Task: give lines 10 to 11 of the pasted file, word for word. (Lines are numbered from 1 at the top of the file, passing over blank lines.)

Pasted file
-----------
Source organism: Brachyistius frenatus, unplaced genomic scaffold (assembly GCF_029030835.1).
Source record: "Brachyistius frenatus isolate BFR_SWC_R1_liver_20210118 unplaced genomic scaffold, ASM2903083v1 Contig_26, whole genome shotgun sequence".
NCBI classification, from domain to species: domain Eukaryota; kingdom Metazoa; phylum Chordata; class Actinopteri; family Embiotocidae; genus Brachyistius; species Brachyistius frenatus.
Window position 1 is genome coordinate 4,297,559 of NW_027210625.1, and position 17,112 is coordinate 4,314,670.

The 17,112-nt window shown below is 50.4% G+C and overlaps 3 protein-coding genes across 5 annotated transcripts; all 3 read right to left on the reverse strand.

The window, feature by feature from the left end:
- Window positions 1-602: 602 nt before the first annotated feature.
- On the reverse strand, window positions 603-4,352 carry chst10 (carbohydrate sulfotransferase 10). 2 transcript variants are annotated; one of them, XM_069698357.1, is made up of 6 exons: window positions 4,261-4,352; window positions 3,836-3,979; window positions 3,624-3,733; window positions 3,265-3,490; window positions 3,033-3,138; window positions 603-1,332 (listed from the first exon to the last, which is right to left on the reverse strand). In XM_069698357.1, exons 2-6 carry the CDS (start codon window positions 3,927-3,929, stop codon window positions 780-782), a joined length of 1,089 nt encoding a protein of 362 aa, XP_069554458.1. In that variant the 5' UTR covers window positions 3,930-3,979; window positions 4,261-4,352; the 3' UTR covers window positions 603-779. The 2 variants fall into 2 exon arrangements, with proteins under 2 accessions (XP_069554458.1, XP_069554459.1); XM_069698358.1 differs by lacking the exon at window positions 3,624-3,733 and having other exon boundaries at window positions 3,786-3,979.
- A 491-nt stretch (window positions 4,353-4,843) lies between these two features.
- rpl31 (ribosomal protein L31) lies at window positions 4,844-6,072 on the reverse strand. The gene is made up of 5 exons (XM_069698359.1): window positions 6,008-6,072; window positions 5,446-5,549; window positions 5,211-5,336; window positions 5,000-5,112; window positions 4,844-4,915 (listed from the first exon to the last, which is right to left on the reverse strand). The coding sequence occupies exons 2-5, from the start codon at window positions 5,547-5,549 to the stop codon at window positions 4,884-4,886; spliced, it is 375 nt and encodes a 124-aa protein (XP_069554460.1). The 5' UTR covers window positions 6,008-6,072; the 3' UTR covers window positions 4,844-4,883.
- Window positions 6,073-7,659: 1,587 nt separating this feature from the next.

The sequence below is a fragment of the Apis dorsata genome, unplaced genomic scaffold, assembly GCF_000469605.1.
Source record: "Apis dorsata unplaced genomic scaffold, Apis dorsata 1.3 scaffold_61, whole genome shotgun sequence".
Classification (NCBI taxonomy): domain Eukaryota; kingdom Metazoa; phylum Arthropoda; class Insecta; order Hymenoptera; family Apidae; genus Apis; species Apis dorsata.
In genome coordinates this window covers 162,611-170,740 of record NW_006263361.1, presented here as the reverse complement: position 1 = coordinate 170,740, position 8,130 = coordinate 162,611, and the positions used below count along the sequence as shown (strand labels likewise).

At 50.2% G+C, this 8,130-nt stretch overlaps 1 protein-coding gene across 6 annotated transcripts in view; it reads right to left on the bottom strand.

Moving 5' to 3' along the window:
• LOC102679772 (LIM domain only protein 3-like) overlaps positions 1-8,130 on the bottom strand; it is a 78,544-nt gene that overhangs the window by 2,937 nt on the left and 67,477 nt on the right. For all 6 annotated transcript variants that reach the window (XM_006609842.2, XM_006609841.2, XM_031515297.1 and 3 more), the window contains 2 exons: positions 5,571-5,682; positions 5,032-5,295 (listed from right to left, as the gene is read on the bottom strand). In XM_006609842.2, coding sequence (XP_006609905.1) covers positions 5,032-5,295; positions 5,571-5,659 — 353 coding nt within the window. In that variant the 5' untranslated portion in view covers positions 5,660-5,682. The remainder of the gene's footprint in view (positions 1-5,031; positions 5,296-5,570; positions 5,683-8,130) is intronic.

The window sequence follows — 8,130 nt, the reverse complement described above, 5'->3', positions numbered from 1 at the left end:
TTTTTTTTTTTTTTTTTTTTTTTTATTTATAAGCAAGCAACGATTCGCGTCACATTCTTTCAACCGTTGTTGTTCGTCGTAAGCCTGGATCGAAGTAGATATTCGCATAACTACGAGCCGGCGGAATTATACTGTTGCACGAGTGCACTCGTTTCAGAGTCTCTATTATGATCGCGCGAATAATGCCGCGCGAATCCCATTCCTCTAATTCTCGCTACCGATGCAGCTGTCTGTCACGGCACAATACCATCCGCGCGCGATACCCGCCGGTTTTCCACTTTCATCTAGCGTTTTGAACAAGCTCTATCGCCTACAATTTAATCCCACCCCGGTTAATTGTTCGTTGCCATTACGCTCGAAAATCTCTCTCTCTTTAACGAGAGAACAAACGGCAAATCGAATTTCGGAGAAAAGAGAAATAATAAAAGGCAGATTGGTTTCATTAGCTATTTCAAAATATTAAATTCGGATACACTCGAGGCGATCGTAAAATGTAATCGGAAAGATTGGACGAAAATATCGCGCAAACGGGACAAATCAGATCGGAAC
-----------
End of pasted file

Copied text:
- rpl31 (ribosomal protein L31) lies at window positions 4,844-6,072 on the reverse strand. The gene is made up of 5 exons (XM_069698359.1): window positions 6,008-6,072; window positions 5,446-5,549; window positions 5,211-5,336; window positions 5,000-5,112; window positions 4,844-4,915 (listed from the first exon to the last, which is right to left on the reverse strand). The coding sequence occupies exons 2-5, from the start codon at window positions 5,547-5,549 to the stop codon at window positions 4,884-4,886; spliced, it is 375 nt and encodes a 124-aa protein (XP_069554460.1). The 5' UTR covers window positions 6,008-6,072; the 3' UTR covers window positions 4,844-4,883.
- Window positions 6,073-7,659: 1,587 nt separating this feature from the next.